Channel Compensation for Forensic Speaker Identification Using Inverse Processing
Typically, speaker identification examination requires two audio recordings: a voice sample and a questionable recording. The questionable one is in most of the cases the intercepted or recorded phone call. As far as mobile phones became the most popular way of communication, the biggest part of questionable recordings comes from GSM channels. They use special algorithms and devices to transmit the speech signal through GSM channel, but these devices and algorithms change the original signal, thus the possibility of usage of such a recording for speaker identification becomes doubtful. In this paper we study how GSM channel changes the formants position (frequencies) of speech signal and how inverse filtration helps to compensate this influence of channel on speech signal and on forensic speaker identification performance.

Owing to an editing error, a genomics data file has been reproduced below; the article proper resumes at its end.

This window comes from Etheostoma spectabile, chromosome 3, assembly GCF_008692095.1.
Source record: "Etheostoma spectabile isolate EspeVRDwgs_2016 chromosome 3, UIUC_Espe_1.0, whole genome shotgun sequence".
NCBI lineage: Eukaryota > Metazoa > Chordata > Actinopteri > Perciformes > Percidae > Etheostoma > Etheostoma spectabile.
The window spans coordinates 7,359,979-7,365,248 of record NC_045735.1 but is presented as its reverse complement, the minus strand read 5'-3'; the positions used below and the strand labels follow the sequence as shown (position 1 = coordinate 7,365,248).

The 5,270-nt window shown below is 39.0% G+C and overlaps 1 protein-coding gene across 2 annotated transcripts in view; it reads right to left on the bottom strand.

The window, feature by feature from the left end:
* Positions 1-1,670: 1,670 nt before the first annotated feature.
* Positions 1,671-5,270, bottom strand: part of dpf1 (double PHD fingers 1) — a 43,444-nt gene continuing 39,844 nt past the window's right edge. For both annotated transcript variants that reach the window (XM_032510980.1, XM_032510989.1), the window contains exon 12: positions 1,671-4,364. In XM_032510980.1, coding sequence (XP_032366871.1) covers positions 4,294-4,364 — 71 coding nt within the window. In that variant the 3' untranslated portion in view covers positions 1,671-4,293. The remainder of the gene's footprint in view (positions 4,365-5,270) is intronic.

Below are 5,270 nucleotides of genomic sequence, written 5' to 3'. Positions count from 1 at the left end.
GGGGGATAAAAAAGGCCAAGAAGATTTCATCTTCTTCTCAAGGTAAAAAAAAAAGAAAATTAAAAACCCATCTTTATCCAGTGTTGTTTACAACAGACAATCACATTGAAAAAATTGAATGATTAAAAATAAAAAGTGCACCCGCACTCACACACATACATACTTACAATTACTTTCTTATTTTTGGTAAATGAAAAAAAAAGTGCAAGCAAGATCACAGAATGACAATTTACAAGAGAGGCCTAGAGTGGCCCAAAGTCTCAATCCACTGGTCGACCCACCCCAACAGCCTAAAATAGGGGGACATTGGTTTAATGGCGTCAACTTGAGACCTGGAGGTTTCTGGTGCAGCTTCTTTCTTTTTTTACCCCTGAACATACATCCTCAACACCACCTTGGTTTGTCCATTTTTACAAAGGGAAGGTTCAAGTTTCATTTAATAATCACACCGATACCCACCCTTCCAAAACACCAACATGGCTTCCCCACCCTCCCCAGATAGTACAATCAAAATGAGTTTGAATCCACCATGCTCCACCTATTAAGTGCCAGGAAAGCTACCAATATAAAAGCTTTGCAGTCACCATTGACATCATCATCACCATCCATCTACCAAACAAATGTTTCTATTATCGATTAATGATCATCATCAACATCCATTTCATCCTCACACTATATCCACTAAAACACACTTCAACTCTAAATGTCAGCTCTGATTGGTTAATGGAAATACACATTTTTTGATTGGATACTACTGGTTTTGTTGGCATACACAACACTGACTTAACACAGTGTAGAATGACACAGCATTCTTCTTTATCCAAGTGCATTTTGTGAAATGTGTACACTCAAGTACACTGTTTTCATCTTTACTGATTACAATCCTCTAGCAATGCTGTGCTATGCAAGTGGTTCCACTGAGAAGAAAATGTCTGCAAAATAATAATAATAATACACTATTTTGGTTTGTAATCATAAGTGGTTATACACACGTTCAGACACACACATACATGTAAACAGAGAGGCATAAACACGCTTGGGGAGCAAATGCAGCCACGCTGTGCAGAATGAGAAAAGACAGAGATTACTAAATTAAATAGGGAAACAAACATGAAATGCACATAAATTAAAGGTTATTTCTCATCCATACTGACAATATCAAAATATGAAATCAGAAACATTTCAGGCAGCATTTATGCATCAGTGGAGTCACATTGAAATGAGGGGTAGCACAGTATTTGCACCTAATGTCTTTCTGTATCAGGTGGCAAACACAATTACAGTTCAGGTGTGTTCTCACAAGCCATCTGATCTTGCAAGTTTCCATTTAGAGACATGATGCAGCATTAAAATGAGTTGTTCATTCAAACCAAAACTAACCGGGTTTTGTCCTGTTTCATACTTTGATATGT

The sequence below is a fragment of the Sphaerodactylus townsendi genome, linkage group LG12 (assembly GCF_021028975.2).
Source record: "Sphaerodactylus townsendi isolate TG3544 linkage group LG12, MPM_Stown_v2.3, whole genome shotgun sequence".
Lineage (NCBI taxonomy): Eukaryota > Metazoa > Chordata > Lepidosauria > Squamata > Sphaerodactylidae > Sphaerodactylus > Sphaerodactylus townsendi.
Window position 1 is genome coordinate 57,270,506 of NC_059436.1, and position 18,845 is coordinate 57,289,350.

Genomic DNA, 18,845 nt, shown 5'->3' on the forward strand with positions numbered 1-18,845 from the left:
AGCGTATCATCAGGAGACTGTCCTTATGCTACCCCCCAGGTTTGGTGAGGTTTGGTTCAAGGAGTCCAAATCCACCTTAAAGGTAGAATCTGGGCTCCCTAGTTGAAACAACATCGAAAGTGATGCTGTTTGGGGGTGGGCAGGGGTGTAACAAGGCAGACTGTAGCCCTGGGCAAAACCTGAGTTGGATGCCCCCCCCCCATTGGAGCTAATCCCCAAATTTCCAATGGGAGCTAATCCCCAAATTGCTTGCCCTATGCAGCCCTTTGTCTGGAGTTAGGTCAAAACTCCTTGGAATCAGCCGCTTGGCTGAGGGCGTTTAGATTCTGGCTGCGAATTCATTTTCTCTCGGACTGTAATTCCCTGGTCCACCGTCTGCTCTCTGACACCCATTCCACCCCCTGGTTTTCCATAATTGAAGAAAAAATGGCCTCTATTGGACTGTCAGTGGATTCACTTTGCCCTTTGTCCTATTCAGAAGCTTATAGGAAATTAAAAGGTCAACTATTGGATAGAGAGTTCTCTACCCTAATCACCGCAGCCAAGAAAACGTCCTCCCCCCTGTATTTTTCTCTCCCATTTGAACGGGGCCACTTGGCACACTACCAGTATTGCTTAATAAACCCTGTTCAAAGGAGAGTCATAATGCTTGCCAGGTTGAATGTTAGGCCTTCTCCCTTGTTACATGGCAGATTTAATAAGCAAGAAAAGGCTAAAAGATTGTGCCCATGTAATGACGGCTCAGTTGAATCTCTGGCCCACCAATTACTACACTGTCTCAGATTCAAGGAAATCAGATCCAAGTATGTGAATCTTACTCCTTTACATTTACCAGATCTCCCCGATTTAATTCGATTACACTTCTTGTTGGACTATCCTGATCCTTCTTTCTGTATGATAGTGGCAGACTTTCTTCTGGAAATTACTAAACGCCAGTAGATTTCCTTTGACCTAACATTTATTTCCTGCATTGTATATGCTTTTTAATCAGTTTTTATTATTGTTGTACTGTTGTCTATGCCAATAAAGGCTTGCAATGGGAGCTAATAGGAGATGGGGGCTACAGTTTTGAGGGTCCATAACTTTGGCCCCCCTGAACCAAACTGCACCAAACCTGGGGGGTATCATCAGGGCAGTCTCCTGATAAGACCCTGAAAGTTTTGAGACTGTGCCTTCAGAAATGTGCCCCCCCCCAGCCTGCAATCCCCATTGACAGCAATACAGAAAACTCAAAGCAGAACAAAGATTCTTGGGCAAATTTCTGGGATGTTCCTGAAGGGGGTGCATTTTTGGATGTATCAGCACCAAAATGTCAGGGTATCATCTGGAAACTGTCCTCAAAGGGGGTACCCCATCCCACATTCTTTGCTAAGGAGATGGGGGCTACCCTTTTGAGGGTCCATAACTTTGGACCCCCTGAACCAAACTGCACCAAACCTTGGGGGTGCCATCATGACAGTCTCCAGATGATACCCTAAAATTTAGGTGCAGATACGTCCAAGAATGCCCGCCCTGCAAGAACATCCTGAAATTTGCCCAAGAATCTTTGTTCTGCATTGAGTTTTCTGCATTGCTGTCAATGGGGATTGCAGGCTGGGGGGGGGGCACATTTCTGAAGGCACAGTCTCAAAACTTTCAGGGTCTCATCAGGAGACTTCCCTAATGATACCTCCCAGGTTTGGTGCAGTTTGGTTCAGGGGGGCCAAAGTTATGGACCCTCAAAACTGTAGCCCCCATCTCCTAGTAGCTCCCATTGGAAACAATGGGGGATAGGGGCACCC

Click to purchase paper or login as an AES member. If your company or school subscribes to the E-Library then switch to the institutional version. If you are not an AES member and would like to subscribe to the E-Library then Join the AES!
This paper costs $20 for non-members, $5 for AES members and is free for E-Library subscribers.